AMERICA'S Brief Consideration as an Auxiliary Fleet Carrier

Aircraft Carrier Designation AVG-4 Once Provisionally Assigned to the SS AMERICA

During the 1930's, there was much interest in the possibility of converting fast passenger liners to serve as aircraft carriers in wartime. Extensive studies were carried out on the feasibility of converting liners to what the navy called auxiliary carriers (to distinguish them from front-line carriers designed and built for combat). Liners that exhibited the greatest potential (e.g., size, speed, sufficient compartmentation, etc.) were identified and preliminary plans for their potential conversions were secretly drawn up by the United States Navy. After World War II erupted in Europe in 1939, four ships were identified as the prime candidates for such work, and were allocated aircraft carrier designations.

The brand-new liner SS AMERICA was one of these vessels, and was provisionally assigned the designation AVG-4 by the Navy. The other liners thus identified were the MANHATTAN, WASHINGTON and KUNGSHOLM (a Swedish liner that had been interned in the United States).

Preliminary BuShips' design studies envisioned removal of these ships' funnels, masts, upper superstructure, etc., and the addition of a full-length flight deck and hangar. Had these proposed modifications actually taken place, these four ships undoubtedly would have been assigned different names. In the role of auxiliary fleet carrier it's unlikely that the AMERICA would have been named WEST POINT, as she was in 1941.

Furthermore, if she had survived the war as an aircraft carrier, it's doubtful that it would have been economically feasible to convert AMERICA back to passenger liner usage. However, it was ultimately decided early in 1941 that all of the liners under consideration for conversion to carriers would be better employed as much-needed troopships, and all four subsequently served in that role during World War II.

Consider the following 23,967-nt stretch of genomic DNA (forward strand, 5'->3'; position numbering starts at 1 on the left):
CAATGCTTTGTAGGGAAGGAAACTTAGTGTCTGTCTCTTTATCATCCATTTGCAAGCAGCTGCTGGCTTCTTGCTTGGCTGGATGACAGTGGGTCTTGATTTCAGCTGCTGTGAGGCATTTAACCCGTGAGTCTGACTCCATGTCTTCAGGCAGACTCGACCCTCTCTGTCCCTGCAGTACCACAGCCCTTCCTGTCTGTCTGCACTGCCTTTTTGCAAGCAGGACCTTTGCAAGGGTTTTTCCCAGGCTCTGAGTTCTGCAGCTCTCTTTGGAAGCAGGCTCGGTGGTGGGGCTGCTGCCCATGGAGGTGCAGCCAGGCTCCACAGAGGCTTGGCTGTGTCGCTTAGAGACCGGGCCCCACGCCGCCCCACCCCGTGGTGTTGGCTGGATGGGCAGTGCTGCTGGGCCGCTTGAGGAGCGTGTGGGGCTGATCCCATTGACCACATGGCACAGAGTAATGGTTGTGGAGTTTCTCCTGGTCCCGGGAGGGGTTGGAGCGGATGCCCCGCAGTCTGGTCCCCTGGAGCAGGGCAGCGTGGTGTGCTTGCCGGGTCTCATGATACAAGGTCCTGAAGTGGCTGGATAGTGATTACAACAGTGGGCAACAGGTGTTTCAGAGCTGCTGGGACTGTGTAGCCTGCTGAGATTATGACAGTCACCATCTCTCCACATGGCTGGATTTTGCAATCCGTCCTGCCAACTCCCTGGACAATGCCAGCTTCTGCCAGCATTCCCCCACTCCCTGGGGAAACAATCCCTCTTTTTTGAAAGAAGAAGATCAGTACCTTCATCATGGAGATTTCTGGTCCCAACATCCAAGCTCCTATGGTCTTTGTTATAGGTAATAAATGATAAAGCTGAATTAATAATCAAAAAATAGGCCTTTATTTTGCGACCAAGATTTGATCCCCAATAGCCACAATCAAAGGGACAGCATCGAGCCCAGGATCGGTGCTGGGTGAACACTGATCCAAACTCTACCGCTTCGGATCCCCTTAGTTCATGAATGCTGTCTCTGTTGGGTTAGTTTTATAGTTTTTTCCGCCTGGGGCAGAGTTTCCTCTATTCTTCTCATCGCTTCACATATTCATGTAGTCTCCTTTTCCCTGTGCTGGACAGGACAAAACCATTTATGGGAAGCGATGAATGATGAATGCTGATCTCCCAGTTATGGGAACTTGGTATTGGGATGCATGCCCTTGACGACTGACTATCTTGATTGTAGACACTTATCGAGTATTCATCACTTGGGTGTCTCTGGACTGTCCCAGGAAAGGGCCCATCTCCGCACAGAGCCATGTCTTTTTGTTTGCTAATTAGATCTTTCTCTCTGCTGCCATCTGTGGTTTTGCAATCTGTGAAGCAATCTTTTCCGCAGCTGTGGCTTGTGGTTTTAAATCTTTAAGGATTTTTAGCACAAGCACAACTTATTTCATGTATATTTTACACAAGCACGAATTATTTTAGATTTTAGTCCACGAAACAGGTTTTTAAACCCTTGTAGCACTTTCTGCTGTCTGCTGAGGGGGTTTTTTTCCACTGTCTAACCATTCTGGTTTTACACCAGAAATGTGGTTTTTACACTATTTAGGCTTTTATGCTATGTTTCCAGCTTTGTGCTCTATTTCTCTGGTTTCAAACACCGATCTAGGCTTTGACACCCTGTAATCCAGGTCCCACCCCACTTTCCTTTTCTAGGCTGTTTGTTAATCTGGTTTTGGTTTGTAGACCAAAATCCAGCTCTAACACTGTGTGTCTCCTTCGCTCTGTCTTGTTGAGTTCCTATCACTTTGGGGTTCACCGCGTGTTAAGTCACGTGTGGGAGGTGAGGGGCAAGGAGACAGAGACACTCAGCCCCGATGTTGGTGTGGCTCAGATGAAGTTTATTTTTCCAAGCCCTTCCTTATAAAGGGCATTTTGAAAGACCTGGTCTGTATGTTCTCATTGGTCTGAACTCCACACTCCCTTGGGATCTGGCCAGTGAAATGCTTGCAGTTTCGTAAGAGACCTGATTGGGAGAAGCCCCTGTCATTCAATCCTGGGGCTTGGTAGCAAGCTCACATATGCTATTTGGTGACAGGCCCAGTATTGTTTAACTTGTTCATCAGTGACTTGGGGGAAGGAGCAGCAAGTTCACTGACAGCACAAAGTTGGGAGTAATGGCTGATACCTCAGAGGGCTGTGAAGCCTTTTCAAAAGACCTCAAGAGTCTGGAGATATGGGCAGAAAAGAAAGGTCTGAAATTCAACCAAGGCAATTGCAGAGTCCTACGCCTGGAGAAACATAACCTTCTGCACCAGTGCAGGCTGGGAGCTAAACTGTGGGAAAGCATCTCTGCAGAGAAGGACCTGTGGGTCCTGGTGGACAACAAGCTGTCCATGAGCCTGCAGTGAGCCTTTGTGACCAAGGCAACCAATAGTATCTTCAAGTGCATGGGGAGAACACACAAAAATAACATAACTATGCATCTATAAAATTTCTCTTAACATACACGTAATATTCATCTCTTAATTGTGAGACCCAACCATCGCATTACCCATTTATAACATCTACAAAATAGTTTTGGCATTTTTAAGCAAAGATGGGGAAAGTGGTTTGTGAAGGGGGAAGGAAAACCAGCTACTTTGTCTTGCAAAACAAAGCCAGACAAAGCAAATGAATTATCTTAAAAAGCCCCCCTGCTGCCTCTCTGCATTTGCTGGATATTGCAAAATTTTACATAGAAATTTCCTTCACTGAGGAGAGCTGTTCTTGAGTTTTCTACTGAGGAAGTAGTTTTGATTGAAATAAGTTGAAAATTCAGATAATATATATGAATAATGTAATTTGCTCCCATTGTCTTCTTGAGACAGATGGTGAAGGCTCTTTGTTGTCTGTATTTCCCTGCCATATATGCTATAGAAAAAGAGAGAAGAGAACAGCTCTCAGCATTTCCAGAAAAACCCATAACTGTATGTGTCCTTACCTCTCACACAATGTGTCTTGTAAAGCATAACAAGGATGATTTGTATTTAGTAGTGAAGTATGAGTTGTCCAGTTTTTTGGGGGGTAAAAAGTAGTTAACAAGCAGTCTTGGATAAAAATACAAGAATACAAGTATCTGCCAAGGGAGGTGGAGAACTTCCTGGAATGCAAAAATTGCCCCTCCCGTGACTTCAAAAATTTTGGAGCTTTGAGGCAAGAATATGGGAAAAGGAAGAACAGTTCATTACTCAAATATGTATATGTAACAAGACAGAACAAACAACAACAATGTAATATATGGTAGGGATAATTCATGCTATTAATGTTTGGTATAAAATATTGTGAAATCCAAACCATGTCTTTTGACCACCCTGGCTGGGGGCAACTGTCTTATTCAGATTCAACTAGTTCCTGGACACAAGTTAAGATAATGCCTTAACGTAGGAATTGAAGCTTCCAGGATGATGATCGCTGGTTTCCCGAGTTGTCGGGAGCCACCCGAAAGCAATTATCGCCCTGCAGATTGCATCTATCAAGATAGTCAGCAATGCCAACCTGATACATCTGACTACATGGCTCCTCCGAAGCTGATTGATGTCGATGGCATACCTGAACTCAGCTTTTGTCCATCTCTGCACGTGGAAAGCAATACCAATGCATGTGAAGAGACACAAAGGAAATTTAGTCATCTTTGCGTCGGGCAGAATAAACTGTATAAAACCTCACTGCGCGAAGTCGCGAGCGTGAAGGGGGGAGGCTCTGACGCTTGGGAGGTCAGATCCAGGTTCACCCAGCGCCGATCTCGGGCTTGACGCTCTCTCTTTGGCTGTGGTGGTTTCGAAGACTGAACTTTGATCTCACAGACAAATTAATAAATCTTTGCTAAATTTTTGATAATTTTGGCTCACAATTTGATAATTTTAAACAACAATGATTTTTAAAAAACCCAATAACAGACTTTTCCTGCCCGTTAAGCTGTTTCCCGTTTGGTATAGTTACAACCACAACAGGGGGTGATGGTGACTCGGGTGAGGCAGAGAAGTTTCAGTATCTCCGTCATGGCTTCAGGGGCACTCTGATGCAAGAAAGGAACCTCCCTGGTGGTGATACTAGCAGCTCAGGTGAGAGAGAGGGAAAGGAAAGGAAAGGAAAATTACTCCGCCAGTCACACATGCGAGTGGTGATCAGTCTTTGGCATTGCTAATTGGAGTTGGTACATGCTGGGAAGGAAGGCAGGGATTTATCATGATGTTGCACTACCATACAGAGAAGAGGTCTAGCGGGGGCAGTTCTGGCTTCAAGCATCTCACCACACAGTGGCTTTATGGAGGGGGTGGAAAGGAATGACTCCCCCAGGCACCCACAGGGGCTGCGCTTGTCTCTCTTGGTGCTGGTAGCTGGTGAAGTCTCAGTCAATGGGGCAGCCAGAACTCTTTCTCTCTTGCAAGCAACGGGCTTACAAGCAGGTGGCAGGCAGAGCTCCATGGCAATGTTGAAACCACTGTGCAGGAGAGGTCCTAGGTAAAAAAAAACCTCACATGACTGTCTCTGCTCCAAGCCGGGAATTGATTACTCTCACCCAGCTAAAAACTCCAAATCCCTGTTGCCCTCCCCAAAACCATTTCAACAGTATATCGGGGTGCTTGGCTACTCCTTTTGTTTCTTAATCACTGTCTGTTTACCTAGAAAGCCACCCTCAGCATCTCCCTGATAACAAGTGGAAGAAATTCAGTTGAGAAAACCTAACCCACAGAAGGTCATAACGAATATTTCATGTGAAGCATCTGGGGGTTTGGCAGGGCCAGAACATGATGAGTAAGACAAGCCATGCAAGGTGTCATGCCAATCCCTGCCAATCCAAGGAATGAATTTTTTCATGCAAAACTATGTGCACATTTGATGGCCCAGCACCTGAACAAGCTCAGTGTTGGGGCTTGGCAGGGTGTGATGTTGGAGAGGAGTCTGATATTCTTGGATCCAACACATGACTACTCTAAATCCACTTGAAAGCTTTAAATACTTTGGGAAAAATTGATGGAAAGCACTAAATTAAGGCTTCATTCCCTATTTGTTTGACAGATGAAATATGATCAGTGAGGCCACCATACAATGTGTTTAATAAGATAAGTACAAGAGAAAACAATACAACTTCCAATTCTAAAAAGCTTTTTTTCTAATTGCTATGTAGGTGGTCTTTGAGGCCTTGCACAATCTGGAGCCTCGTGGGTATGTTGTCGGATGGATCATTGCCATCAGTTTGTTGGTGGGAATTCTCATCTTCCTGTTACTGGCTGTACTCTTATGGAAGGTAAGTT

A number of much smaller and slower freighters were substituted for the liners in the Navy's auxiliary carrier program; followed by almost a hundred similar-sized, but purpose-built escort carriers. The very first ship in the AVG program, the USS LONG ISLAND (AVG-1) was converted from a merchant ship (SS MORMACMAIL) at Newport News Shipbuilding - AMERICA's birthplace. LONG ISLAND was commissioned at Newport News on 2 June 1941, and then steamed across Hampton Roads to the Norfolk Naval Station.

That same day the AMERICA, dropped off her passengers from a National Emergency-shortened Caribbean cruise in New York and steamed south to Newport News to undergo her own conversion. For all we know, they may have passed within sight of one another.

During that same period of time, other navies converted a few liners to become aircraft carriers. All of these vessels were smaller than AMERICA, and none made any substantial impact on the war effort. To provide some idea of what the AMERICA might have looked like as a carrier, the following images show the Italian liner ROMA, built in 1926, and a profile view of her intended conversion.

Renamed AQUILA (Italian for Eagle), her conversion proved to be more difficult than anticipated, and was never completed. After the war her damaged hulk was scrapped.

Although the SS AMERICA never became an aircraft carrier, another Newport News Shipbuilding product most certainly did. A supercarrier, CV-66, was designed and built there, and proudly bore the name AMERICA for her entire service career.

In 1964, while the SS AMERICA was at NNS for annual voyage repairs and on the eve of the completion of the USS AMERICA, these two great ships briefly shared a pier at Newport News. It was somewhat of a symbolic passing of the torch, as shortly thereafter the liner AMERICA was sold foreign and was renamed.

Bill Lee

December 2007

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